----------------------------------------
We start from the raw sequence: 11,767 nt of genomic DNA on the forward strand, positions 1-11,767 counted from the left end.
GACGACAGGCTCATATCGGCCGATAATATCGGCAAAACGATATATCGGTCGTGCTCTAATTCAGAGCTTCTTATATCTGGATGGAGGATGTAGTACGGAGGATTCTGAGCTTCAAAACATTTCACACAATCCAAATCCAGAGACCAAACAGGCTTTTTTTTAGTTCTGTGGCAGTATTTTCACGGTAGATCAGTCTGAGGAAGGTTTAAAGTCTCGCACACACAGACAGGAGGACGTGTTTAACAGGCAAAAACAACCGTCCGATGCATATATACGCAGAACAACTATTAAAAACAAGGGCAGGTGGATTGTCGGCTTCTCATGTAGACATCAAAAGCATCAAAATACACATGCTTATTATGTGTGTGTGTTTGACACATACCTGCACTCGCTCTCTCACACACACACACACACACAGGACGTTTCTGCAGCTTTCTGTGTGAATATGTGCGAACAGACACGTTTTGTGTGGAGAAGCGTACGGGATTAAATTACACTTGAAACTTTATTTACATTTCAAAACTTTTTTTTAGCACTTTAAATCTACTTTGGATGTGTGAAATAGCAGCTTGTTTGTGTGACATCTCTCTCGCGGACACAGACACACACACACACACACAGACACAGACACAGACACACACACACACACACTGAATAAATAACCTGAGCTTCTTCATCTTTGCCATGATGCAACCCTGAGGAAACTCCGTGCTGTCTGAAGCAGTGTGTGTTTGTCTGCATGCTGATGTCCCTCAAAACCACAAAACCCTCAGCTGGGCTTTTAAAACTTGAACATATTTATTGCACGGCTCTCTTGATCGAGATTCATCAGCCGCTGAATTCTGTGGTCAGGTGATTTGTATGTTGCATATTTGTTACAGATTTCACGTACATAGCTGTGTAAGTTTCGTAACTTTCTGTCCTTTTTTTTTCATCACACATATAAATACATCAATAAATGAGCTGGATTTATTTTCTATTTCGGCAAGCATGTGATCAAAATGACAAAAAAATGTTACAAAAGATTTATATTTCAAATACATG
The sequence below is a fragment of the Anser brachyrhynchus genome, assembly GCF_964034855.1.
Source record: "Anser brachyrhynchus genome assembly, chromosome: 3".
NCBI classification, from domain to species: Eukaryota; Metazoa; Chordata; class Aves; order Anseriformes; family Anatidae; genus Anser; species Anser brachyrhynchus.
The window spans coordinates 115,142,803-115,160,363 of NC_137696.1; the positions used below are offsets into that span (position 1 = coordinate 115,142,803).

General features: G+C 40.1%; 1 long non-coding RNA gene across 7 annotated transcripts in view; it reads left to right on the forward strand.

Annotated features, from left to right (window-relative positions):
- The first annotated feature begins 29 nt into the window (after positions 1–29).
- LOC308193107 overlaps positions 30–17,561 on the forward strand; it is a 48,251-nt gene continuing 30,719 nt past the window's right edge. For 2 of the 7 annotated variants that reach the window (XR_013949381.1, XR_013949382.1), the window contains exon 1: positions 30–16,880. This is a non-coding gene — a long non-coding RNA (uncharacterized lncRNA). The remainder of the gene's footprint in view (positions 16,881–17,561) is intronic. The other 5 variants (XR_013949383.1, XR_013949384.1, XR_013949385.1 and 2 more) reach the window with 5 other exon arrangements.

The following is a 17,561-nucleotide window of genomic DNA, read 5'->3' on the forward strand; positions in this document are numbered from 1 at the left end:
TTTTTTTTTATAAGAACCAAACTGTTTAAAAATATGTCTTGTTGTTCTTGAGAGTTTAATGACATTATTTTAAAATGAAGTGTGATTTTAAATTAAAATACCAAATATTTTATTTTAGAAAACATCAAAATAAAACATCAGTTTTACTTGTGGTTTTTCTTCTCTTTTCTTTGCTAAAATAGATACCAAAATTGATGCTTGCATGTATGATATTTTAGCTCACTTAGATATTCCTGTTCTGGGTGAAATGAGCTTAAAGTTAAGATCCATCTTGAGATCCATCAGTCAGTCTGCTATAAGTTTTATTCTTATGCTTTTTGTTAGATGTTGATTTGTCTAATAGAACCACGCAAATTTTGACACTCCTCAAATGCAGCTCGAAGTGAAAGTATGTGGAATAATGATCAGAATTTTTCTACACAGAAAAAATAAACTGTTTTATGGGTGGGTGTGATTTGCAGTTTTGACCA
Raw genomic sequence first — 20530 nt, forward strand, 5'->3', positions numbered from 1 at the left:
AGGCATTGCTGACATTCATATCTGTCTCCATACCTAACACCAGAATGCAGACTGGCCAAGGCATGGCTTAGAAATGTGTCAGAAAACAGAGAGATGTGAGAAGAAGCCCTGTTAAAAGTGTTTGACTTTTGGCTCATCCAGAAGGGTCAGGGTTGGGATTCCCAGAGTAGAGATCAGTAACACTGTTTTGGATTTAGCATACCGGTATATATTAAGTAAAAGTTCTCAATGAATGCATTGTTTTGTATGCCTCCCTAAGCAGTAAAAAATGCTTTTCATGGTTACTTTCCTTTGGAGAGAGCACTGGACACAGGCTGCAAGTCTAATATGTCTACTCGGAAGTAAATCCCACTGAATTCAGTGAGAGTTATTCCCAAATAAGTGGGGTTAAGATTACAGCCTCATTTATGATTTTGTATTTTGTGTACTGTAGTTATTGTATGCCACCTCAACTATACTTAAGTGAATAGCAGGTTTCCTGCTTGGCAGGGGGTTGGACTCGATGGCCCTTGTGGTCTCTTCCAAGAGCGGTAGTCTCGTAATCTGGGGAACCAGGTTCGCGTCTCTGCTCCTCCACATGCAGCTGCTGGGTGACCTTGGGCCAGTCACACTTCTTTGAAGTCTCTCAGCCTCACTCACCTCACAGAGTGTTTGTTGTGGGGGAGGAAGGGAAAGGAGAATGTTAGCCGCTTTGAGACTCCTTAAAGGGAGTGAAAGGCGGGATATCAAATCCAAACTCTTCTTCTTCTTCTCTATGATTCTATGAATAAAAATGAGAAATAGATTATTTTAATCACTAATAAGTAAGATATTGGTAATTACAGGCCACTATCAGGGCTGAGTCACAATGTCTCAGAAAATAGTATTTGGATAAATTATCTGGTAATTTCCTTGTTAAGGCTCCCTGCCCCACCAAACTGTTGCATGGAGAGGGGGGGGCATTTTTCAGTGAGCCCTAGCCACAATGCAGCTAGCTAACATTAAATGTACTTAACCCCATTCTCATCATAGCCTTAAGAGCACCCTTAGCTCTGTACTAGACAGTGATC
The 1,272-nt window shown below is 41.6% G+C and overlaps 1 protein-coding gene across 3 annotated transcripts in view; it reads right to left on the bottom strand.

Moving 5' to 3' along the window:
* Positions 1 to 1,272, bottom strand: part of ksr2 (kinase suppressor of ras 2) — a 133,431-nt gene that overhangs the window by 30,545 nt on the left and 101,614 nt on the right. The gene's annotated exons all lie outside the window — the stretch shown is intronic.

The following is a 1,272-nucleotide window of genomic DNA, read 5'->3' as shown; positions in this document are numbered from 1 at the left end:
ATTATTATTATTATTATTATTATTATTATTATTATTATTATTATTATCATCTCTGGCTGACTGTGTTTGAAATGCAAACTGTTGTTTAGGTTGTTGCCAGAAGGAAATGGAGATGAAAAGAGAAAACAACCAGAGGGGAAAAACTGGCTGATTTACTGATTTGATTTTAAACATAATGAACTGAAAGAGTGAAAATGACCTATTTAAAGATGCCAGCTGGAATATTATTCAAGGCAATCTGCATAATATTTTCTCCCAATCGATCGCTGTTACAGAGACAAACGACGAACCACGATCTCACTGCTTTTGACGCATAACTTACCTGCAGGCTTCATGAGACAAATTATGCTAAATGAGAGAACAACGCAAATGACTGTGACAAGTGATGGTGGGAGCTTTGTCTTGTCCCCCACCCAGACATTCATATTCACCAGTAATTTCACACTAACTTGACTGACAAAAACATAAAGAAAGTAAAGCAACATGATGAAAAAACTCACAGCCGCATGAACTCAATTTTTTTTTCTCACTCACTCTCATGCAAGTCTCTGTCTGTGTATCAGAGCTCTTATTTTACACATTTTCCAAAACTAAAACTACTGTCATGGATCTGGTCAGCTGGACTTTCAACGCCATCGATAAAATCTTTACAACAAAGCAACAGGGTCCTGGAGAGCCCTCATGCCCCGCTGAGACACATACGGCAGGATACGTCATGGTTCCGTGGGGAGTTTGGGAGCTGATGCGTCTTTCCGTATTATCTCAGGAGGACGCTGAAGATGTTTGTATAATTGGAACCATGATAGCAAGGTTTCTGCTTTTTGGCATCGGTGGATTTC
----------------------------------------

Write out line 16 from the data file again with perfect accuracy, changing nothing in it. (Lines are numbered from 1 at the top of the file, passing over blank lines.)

Moving 5' to 3' along the window: